Roots down, leaves up.

Last Friday MsV and I planted up the garden at Tymperleys. At this stage all the plants are small and green and blobby so a picture doesn’t look very impressive:


The central beds are edged with Lavender ‘Hidcote’ and Santolina incana and contain various herbs. Some of these aren’t available from the nursery yet so there will have to be another smaller planting session in the middle of April.

In the corner beds I’ve taken my cue from the existing cardoons and echinops, so we have more of those to give height, plus yellow roses (‘Charlotte’) and hypericum and a variety of pretty perennials including Leucanthemum ‘T.E.Killen’ to provide some cheery daisies. On the wall to the right I’ve planted more yellow roses (‘Maigold’ and ‘Golden Showers’) and a blue Clematis (Perle d’Azur’) with blue Irises along the front of the bed.

Planting them up was done in a jiffy – then we had to contend with the fact that there isn’t an outside tap yet! In the end a long hose and a certain amount of bodging sufficed but it still didn’t quite reach so I hauled watering cans for the furthest plants.


8 responses to “Roots down, leaves up.

  1. Spring clean up is very important, it can make garden tidy and it can show its best!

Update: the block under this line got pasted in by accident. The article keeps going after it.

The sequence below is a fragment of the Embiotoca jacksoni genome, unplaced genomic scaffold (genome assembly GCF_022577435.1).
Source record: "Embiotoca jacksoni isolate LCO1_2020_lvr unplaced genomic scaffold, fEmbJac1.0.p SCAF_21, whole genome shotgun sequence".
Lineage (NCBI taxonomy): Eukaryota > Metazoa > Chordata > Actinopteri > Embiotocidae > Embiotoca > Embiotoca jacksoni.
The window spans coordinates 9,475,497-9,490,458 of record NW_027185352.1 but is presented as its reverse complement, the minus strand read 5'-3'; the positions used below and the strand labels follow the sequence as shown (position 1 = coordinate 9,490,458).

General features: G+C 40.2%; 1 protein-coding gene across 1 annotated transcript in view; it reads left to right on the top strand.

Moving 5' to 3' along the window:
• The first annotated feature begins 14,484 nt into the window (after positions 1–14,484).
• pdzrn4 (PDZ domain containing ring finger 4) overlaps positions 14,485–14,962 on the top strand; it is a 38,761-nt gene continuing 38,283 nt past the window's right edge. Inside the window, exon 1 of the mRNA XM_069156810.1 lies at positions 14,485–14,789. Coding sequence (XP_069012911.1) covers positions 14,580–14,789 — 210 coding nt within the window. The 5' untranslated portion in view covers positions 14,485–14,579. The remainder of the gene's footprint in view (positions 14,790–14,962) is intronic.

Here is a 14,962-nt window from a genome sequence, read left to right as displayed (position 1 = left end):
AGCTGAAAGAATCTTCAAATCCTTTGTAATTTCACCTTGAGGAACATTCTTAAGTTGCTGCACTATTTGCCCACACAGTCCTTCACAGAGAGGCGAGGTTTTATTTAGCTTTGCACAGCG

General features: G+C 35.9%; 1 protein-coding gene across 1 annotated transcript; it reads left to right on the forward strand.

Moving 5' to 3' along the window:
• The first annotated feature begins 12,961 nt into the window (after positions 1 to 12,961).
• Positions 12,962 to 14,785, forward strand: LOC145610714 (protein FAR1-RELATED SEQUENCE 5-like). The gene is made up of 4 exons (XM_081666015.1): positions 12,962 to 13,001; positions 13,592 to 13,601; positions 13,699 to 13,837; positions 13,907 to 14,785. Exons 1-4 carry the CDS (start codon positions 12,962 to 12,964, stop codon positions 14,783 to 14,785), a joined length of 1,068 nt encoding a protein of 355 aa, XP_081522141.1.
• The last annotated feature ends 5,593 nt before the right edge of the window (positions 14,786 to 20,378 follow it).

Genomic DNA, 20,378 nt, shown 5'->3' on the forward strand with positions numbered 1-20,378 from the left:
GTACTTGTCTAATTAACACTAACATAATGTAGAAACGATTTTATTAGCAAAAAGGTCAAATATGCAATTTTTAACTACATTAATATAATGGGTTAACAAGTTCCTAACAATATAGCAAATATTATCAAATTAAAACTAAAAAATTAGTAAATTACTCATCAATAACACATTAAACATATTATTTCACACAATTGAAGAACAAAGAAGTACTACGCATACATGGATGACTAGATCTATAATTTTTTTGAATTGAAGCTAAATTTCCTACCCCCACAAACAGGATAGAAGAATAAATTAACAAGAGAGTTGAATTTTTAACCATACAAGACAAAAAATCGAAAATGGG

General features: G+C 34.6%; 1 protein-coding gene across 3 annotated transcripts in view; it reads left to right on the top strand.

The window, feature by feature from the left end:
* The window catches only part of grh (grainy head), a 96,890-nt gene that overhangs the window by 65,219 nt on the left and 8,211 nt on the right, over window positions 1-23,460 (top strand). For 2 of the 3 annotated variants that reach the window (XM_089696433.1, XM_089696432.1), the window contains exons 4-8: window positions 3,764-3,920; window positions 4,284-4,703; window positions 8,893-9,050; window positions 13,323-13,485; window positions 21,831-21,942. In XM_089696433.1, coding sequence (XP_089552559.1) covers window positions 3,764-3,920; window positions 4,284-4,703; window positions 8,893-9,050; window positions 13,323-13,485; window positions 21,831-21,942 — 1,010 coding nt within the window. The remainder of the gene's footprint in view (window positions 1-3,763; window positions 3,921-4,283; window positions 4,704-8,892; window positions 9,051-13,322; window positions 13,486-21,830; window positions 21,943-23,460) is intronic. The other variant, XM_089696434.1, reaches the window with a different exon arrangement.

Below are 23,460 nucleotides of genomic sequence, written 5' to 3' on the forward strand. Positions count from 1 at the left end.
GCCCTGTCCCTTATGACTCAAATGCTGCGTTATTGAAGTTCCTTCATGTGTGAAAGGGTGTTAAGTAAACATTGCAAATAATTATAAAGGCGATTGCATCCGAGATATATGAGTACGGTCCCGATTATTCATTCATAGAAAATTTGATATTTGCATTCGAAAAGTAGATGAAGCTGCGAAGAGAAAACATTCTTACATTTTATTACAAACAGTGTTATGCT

2. My lavender is in trouble. The large bush has grown old. The very small ones along the edge of a border haven’t liked our wet and windy weather.
    Looking at your picture – the bareness of a spring garden can be exciting because of the way it emphasises potential – what might be and what is definitely to come.

    • Yes the wonderful thing about new planting is all that potential. I hope your lavender makes it – a wet winter can be tough on lavender.

  3. What a pretty design for this little spot. Lovely. Can’t wait to see what it looks like when the plants have grown.

  4. Olga van Saane

    Lovely, Libby! As I understand, you had to (re)-create a garden, that once existed next to a 15 century house? Sorry, I had to google, and glad i did: it explained the formal lay out, and the purpose of this garden: purely decorative, good-old-fashioned, matching the tea-room and whole atmosphere of the museum. Is this how it used to be a few years ago?, Looked very nice, and I am sure your concept will look no less wonderful. Curious to see some pictures further in seasons.

    • Hi Olga,

      Thanks for the link. It looks lovely in that pic – I’m aiming for something just as pretty but a touch more formal. This isn’t just a tea room; it’s also a venue for smaller weddings and conferences. So I’m not recreating the garden as such but I am using the plants to hark back to historical herb gardens.

      • Olga van Saane

        Oh it is wonderful to hear, Libby! Herb gardens being my special interest, 🙂 I have a weak spot for formal historical herb gardens, too. I like it when they evolve and continue to strive. I wish you all the best in your project!

  5. nothing like the excitement of building a new garden!

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